Study: 99% of Location-Based Apps to Implement Indoor Positioning Systems | Street Fight

Study: 99% of Location-Based Apps to Implement Indoor Positioning Systems

Study: 99% of Location-Based Apps to Implement Indoor Positioning Systems

Escalator
If you build it, they will come. But let’s be more specific: if you implement indoor positioning systems (IPS) in your location-based app, you will be able to get more shoppers into your place of business. Or so this is the thinking of virtually every business and marketing decision-maker behind the development and strategy of location-based apps.

IndoorAtlas, a platform-as-a-service provider dealing in geomagnetic indoor positioning, found that of 301 such decision-makers surveyed, 99% have implemented IPS or have plans to do so within the next two years.

The survey, which was conducted in partnership with the market research firm Vanson Bourne, polled mid- to large-size organizations in the healthcare, travel, transport, marketing, and retail sectors. Conducted last July, the study included input from businesses in the U.S, the UK, Singapore, Hong Kong, and Australia.

“We commissioned this because we wanted to verify our tactics,” said Dan Patton, Chief Commercial Officer of the Helsinki-based company, adding that the regions polled were chosen based on both their reputations for tech-savviness —especially in the field of location-based practices — and areas where English was spoken.

The survey looked at three technologies in IPS: Bluetooth beacon, WiFi, and geomagnetic strategies; the last one being the one that IndoorAtlas was most curious about, given that it specializes in geomagnetic IPS.

“We get between 400 and 500 inbound requests every month from all over world, pretty evenly from Asia, Europe, and America,” said Patton. “It can be difficult to know how many will really convert.”

The survey suggests that more businesses will be seeking geomagnetic deployments specifically as they continue (or start to) invest in IPS solutions: 22% of respondents reported that they were engaged in geomagnetic pilots versus 20% for Bluetooth beacon, and 20% for WiFi.

Why might geomagnetic deployments be gaining traction among location-based marketers? It largely comes down to how narrow one can get in their proximity range.

“Businesses see the need to get down from five meters of accuracy to that one-to-two meters of accuracy,” said Patton.

It’s this level of accuracy that IndoorAtlas aims to provide with its geomagnetic deployment solution. The platform works by using a smartphone’s compass which, Patton explained, programmed to read the magnetic waves of the earth, can also pick up the structural blueprint of a building and its layout. In doing so, the technology can distinguish between stores in a densely packed retail location like a shopping mall or an airport.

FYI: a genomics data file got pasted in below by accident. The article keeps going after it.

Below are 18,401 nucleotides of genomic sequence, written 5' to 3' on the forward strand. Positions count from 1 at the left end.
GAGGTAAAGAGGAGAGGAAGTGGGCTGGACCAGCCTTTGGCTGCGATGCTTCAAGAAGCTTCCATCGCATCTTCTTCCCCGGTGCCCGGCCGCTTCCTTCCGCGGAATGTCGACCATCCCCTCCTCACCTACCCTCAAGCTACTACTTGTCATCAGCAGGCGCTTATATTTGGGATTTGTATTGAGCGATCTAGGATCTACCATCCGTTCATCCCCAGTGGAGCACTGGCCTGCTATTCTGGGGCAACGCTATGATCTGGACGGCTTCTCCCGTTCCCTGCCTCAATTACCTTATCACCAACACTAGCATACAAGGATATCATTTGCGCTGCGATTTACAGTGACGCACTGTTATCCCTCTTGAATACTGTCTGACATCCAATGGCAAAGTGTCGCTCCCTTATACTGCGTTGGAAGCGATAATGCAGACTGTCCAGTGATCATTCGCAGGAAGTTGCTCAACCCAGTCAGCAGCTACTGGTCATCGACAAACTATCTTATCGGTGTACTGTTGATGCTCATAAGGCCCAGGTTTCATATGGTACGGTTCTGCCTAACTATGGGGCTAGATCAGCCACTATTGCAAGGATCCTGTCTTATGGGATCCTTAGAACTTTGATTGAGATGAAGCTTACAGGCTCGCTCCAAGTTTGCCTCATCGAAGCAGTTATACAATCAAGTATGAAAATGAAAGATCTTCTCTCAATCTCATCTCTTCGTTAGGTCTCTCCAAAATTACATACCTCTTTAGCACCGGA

“When I think of commercial use cases, its businesses [using geomagnetic deployment] to increase footfall by providing a location-based incentive to go to a particular store,” said Patton.

So, for example, if you’re a business on the right hand side of a shopping center, you can target customers on that side of the complex, Patton explained, while people on the left side of the complex ideally would be served ads respective to where they’re closest. But there’s a problem, and it’s one we see around so many IPS technologies: attribution.

You can prove, with geo-fencing, that a consumer who saw the ad walked into the store offering it. But you can’t prove that they made any kind of purchase.

“To close the loop on [transactions], you need to have access to the store’s POS,” said Patton, who noted that its customer, Baidu, solved this problem by creating a digital wallet. “They can figure out almost instantaneously if the [location-based] promotion is transacted upon via the digital wallet,” said Patton.

Baidu isn’t alone in its advances using IPS. In fact, Asian businesses in general are “ahead of U.S and Europe,” Patton noted when it comes to IPS. They’re especially keen on geomagnetic deployments of IPS because it doesn’t require hardware — an issue that can raise problems around scalability.

“We [consulted] shopping mall owners throughout China and Japan that had tried beacons but to get it to work in as shopping mall they had to install at least 1,000 beacons,” said Patton. “If you own 100, 200 shopping malls that becomes problematic, not so much around cost, but around deployment and maintenance.”

Nicole Spector is a Street Fight contributor.